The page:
One of my most rewarding activities outside of work is teaching a Master Class in Applying Disruptive Thinking for international business students at the University of St. Andrews. I invest time with master students as I want to encourage the self-belief that anyone can, through looking at things differently, disrupt and change the game. It’s an attitude I like to encourage with data teams as well. 

With business students I offer simple analogies such as a measuring cup. I ask them, “Typically what do you do with this?" They say, "You pour water into it, and then you lift it up to confirm what you’ve got.” Then I say, “Well, do you know what someone proposed? If we put a small 45-degree surface on the inside of a measuring cup, we could measure the amount as we pour without having to lift it up.” Then I show them the OXO angled measuring cup. It’s proof that someone came up with a simple idea and found a better way of communicating information and disrupted an industry. You could, in fact, look at OXO as a data business as well as a manufacturer. 

Another example is the long-time practice of selling socks in pairs. I say, "If you look at men, typically, they lose socks, and over time they collect a drawer of odd socks. But what if you sold socks in lots of three, not in pairs?" Most of the students haven’t thought about it. But the creators of Throx certainly did, and formed a company that now sells triplet socks in a variety of styles.

Where’s your data inspiration? 

Now think of the typical data visualisation. Let’s say you’re using graphing technologies for network analysis and searching for financial crime. Most people will look at a visualisation for a minute or two and leave it at that. But it only takes a moment of data visualisation inspiration in one person to say, “Wow, I've just spotted something. And it’s inspired my thinking to do something different.”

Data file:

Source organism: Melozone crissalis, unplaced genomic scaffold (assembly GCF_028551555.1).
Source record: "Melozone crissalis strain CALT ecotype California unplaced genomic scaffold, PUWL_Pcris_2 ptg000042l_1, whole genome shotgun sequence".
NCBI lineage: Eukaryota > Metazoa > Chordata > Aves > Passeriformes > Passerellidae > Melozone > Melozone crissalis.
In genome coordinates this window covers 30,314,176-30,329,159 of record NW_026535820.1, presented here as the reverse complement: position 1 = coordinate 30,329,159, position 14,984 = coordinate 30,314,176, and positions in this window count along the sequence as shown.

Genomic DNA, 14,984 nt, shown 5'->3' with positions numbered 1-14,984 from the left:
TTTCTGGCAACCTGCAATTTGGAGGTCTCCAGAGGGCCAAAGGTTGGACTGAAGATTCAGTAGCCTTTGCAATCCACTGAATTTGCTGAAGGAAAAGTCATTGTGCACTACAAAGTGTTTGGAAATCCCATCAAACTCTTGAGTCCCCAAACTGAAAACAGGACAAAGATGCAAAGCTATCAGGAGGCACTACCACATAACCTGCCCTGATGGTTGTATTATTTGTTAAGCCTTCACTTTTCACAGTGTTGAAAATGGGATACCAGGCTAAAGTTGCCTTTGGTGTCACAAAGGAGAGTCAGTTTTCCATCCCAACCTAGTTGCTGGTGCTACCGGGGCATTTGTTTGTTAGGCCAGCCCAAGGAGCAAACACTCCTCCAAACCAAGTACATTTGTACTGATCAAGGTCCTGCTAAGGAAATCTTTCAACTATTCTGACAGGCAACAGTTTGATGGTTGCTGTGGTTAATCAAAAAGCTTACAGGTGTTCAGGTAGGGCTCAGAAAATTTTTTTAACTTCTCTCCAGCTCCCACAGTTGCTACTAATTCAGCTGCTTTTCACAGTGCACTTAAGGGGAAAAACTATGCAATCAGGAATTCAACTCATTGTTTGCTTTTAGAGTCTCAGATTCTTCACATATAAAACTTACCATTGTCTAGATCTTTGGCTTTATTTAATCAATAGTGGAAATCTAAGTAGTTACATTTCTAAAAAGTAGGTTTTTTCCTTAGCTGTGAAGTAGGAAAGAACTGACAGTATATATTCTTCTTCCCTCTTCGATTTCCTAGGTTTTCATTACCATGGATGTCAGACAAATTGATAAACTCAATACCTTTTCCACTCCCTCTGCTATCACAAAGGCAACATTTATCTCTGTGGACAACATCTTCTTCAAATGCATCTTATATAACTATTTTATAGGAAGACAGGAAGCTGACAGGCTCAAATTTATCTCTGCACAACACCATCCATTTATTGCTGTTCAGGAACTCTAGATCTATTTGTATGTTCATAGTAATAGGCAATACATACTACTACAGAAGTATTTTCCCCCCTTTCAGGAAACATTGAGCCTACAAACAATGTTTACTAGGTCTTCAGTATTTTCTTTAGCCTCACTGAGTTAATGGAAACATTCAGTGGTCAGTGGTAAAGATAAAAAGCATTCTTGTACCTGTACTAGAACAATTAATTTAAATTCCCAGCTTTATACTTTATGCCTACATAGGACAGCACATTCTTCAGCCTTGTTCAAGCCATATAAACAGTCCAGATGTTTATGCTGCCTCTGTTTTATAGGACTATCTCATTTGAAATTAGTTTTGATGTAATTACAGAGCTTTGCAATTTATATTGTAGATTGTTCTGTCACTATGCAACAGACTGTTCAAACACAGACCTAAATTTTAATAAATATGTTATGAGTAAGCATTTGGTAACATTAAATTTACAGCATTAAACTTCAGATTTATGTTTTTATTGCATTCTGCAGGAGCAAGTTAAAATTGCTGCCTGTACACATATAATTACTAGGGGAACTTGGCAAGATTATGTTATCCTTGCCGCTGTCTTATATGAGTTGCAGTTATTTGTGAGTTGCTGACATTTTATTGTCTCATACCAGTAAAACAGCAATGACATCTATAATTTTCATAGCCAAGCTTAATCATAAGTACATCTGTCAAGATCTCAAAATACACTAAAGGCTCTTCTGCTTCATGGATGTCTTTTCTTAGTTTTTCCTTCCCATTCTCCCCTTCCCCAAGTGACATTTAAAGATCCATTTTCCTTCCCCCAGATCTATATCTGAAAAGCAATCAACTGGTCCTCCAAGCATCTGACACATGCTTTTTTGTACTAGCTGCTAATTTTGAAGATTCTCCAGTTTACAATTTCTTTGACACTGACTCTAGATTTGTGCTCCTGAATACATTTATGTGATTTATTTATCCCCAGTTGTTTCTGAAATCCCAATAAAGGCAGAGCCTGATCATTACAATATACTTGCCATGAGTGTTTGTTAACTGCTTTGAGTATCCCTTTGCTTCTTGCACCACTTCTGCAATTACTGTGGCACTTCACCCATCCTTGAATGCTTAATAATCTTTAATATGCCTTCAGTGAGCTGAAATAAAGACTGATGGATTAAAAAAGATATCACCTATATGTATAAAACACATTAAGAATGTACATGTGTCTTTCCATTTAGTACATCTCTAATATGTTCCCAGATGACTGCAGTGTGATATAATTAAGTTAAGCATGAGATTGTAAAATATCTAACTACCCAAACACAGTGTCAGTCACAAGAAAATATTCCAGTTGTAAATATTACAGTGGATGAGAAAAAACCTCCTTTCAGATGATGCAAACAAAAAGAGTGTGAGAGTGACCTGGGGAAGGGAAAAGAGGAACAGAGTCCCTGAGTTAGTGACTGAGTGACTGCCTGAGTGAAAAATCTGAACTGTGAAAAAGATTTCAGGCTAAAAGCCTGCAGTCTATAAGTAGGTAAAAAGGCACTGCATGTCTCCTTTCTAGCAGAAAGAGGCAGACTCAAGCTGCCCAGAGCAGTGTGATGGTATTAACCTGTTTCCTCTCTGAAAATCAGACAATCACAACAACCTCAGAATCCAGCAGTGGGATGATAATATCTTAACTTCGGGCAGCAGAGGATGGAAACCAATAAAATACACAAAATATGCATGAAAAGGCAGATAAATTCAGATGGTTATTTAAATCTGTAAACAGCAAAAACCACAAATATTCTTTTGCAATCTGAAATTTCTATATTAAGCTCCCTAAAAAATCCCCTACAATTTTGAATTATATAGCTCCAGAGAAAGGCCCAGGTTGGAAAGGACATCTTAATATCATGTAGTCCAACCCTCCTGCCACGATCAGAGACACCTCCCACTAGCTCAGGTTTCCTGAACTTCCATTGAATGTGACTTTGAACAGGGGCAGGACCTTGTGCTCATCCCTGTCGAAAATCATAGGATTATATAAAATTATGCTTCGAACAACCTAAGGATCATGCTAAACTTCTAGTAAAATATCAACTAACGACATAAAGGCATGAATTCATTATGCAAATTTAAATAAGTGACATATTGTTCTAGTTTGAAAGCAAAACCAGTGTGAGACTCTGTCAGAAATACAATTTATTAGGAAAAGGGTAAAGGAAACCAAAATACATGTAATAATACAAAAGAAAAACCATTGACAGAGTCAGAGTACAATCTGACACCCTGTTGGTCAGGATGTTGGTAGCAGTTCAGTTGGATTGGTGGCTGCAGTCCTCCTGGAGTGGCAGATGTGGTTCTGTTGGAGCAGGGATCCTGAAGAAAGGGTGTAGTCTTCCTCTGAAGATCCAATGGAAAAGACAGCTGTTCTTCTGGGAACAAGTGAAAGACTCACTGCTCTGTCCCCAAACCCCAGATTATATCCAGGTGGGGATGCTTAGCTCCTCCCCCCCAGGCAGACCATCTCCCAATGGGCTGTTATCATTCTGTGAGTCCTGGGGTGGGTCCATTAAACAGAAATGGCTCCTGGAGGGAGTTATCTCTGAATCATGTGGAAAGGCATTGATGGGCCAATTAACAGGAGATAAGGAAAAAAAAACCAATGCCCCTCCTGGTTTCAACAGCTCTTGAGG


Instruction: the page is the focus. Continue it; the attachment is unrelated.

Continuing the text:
Depending on how your team is engaging and interacting with data, something as simple as new data visualisation ideas could inspire real change. At a previous company, we were looking at a chart of days payable outstanding among suppliers. One of my data analysts said, “I wonder if we could use a calendar heat map to overlay the payment transactions and color-code them if they’re early, on time or late?” And as soon as we did that, we found patterns. That little inspiration then kicked off some other work that we wouldn't have thought possible if someone hadn’t looked at the problem differently. Once someone else has been data-inspired, it tends to create a chain effect.

Think about it: can you help to build a data culture where colleagues are equipped with the data knowledge, tools and encouragement to solve problems never considered before? As a data leader, there are endless benefits to encouraging your teams to be data-inspired. For my own inspiration, I look to Luke Williams author of Disrupt and Vijay Govindarajan, author of the Three Box Solution.